Newborn needs only milk/formula for nutrition

breast feedingby Dr. Kendall Sprott at New Jersey Medical School

Q: I have a 3-year-old son and am expecting a daughter in February. I only nursed my son for a short while, because of work, which required quite a bit of travel. I will be working from home when my daughter is born and have forgotten some of the issues with breast feeding. I was wondering about the need to give her additional water. My son doesn't drink plain water at all, preferring juice, soda and milk. Is there a certain amount of water that children need?

A: Breast milk is the ideal food for newborns. Breast milk production is stimulated by nursing, which empties the breasts. Babies are born with a suck reflex, and will suck and swallow when anything similar to a nipple is placed in their mouth. The first few days of nursing are the most important for establishing successful breastfeeding. 

he initial feeds can surprise mothers, who might not expect the vigor with which the baby latches onto the breast. With frequent nursing, the mom and the nipples adjust as the quantity of milk increases. Initially, newborns nurse every two to three hours and consume between 2 and 3 ounces. As the volume of milk increases with feeds, the interval between feeds increases and the child takes in 3 to 4 ounces every three to four hours. Unless pumped, the amount of breast milk consumed isn't measured and the number of wet diapers is an indication of sufficient intake, along with documentation of weight gain.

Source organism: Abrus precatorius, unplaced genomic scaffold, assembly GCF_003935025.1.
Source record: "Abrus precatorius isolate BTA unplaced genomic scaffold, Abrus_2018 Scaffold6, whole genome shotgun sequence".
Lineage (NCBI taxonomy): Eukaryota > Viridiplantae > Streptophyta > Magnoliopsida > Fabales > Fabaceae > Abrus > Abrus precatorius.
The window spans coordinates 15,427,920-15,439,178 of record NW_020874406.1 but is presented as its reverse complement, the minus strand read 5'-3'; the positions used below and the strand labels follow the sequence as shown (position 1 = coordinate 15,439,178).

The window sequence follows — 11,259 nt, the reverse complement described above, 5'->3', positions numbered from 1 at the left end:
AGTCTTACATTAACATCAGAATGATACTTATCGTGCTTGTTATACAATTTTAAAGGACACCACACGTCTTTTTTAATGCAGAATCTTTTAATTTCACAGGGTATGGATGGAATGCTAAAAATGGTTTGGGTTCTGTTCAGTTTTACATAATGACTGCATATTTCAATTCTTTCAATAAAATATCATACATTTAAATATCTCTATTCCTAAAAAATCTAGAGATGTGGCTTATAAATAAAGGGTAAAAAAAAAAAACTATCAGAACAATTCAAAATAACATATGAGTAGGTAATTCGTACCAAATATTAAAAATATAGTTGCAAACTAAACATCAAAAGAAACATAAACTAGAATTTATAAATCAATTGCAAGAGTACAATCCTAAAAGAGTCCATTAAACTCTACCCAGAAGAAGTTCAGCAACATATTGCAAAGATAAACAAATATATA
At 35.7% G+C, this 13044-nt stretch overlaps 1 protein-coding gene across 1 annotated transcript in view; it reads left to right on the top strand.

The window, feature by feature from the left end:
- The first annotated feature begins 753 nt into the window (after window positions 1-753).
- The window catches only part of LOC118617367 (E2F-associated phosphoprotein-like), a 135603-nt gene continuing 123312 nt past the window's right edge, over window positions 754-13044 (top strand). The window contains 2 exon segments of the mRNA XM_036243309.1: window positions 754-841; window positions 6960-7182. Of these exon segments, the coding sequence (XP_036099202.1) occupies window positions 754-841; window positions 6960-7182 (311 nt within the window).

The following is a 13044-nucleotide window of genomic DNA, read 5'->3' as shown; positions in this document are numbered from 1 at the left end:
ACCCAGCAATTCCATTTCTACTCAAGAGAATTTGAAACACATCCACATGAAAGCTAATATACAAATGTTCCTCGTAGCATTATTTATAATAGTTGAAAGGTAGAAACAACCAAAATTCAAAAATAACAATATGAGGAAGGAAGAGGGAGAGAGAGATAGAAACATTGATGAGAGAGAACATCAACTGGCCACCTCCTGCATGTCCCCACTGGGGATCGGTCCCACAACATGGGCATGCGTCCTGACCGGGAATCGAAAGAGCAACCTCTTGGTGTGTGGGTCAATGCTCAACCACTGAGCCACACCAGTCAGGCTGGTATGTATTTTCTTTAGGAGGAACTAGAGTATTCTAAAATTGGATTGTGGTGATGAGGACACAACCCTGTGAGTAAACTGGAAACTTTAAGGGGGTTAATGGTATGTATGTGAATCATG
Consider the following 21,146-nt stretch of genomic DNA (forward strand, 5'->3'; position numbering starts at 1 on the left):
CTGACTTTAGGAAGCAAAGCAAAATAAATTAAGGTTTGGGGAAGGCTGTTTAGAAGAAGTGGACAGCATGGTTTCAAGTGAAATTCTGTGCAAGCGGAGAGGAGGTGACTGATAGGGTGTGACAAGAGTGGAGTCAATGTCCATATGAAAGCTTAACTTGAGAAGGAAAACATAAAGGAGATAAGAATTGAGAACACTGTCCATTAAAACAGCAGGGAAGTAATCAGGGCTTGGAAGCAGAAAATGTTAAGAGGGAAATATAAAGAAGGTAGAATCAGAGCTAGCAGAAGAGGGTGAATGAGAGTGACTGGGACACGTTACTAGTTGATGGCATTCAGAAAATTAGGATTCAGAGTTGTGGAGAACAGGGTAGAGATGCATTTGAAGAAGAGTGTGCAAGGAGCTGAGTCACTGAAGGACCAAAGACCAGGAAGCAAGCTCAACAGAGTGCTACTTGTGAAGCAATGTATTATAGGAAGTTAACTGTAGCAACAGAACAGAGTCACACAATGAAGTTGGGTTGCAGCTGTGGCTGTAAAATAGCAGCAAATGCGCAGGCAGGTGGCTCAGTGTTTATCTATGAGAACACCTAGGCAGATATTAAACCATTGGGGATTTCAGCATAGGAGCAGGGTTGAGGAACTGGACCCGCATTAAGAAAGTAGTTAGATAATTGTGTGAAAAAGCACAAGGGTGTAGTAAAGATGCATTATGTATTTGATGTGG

I advise mothers to nurse from each breast with every feed and to switch every five minutes, limiting feedings to 20 minutes. I think it's important to stop after 20 minutes to allow the breasts to refill and the nipples to rest.

When a newborn is ingesting enough milk for adequate weight gain, he is getting enough water to produce urine that is neither extremely concentrated or diluted. Breast milk, cow's milk and most formula contain 20 calories per ounce. A newborn requires a minimum of 100 calories or 5 ounces for optimal growth.

Children like your son, who don't drink plain water, may be taking in excess calories and frequently are picky eaters because a significant amount of their calories are coming from liquids. By limiting the calorie-rich liquids, their appetites usually improve, increasing their solid intake.

Your body is not concerned with the source of water, but will absorb it from the GI tract and keep the concentrations of salts in the body within fairly narrow limits. When the salt concentration is diluted from ingested water, the kidneys will get rid of water, producing more urine, until the concentration falls back to normal. The suggested daily intake of water is a guideline that most people don't strictly follow. Our bodies easily adapt to the typical variations in water through our thirst and kidneys.

Babies are limited in their ability to communicate thirst and hunger through crying. They are dependent on others to provide them with adequate calories and water. They do not need extra water when they are receiving adequate nutrition through breast milk and formula. They may require extra water to replace abnormal losses from conditions like diarrhea, vomiting, rapid breathing, sweating and fever.

 

source - The Star Ledger